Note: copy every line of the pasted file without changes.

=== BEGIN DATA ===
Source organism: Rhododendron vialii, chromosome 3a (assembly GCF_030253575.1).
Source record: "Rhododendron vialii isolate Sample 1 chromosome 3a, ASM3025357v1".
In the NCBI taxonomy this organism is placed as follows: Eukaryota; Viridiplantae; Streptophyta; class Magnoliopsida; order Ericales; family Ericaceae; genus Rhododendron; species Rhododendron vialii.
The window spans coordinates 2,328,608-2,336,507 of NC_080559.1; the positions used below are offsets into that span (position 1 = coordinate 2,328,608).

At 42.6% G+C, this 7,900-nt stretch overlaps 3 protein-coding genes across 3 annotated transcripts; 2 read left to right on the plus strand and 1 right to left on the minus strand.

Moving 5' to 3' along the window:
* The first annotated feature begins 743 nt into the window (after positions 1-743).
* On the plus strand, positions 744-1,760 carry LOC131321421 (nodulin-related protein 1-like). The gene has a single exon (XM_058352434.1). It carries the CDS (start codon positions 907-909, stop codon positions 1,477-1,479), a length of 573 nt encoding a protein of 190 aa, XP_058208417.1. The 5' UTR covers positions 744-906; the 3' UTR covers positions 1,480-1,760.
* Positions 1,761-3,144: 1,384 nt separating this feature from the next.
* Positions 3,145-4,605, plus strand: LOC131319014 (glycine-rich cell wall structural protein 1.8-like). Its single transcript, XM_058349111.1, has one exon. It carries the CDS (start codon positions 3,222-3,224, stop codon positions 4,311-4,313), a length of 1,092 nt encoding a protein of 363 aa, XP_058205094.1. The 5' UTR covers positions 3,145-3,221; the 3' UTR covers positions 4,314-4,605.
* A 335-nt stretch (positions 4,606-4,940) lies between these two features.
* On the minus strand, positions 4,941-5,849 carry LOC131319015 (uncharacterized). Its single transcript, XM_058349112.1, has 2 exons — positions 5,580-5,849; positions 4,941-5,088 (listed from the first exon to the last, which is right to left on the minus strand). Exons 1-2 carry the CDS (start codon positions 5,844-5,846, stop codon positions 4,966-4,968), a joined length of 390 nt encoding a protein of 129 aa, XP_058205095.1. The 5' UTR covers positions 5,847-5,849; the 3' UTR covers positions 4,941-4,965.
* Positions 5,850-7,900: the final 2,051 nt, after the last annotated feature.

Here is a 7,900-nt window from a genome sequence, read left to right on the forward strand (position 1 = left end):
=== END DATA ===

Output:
Source organism: Rhododendron vialii, chromosome 3a (assembly GCF_030253575.1).
Source record: "Rhododendron vialii isolate Sample 1 chromosome 3a, ASM3025357v1".
In the NCBI taxonomy this organism is placed as follows: Eukaryota; Viridiplantae; Streptophyta; class Magnoliopsida; order Ericales; family Ericaceae; genus Rhododendron; species Rhododendron vialii.
The window spans coordinates 2,328,608-2,336,507 of NC_080559.1; the positions used below are offsets into that span (position 1 = coordinate 2,328,608).

At 42.6% G+C, this 7,900-nt stretch overlaps 3 protein-coding genes across 3 annotated transcripts; 2 read left to right on the plus strand and 1 right to left on the minus strand.

Moving 5' to 3' along the window:
* The first annotated feature begins 743 nt into the window (after positions 1-743).
* On the plus strand, positions 744-1,760 carry LOC131321421 (nodulin-related protein 1-like). The gene has a single exon (XM_058352434.1). It carries the CDS (start codon positions 907-909, stop codon positions 1,477-1,479), a length of 573 nt encoding a protein of 190 aa, XP_058208417.1. The 5' UTR covers positions 744-906; the 3' UTR covers positions 1,480-1,760.
* Positions 1,761-3,144: 1,384 nt separating this feature from the next.
* Positions 3,145-4,605, plus strand: LOC131319014 (glycine-rich cell wall structural protein 1.8-like). Its single transcript, XM_058349111.1, has one exon. It carries the CDS (start codon positions 3,222-3,224, stop codon positions 4,311-4,313), a length of 1,092 nt encoding a protein of 363 aa, XP_058205094.1. The 5' UTR covers positions 3,145-3,221; the 3' UTR covers positions 4,314-4,605.
* A 335-nt stretch (positions 4,606-4,940) lies between these two features.
* On the minus strand, positions 4,941-5,849 carry LOC131319015 (uncharacterized). Its single transcript, XM_058349112.1, has 2 exons — positions 5,580-5,849; positions 4,941-5,088 (listed from the first exon to the last, which is right to left on the minus strand). Exons 1-2 carry the CDS (start codon positions 5,844-5,846, stop codon positions 4,966-4,968), a joined length of 390 nt encoding a protein of 129 aa, XP_058205095.1. The 5' UTR covers positions 5,847-5,849; the 3' UTR covers positions 4,941-4,965.
* Positions 5,850-7,900: the final 2,051 nt, after the last annotated feature.

Here is a 7,900-nt window from a genome sequence, read left to right on the forward strand (position 1 = left end):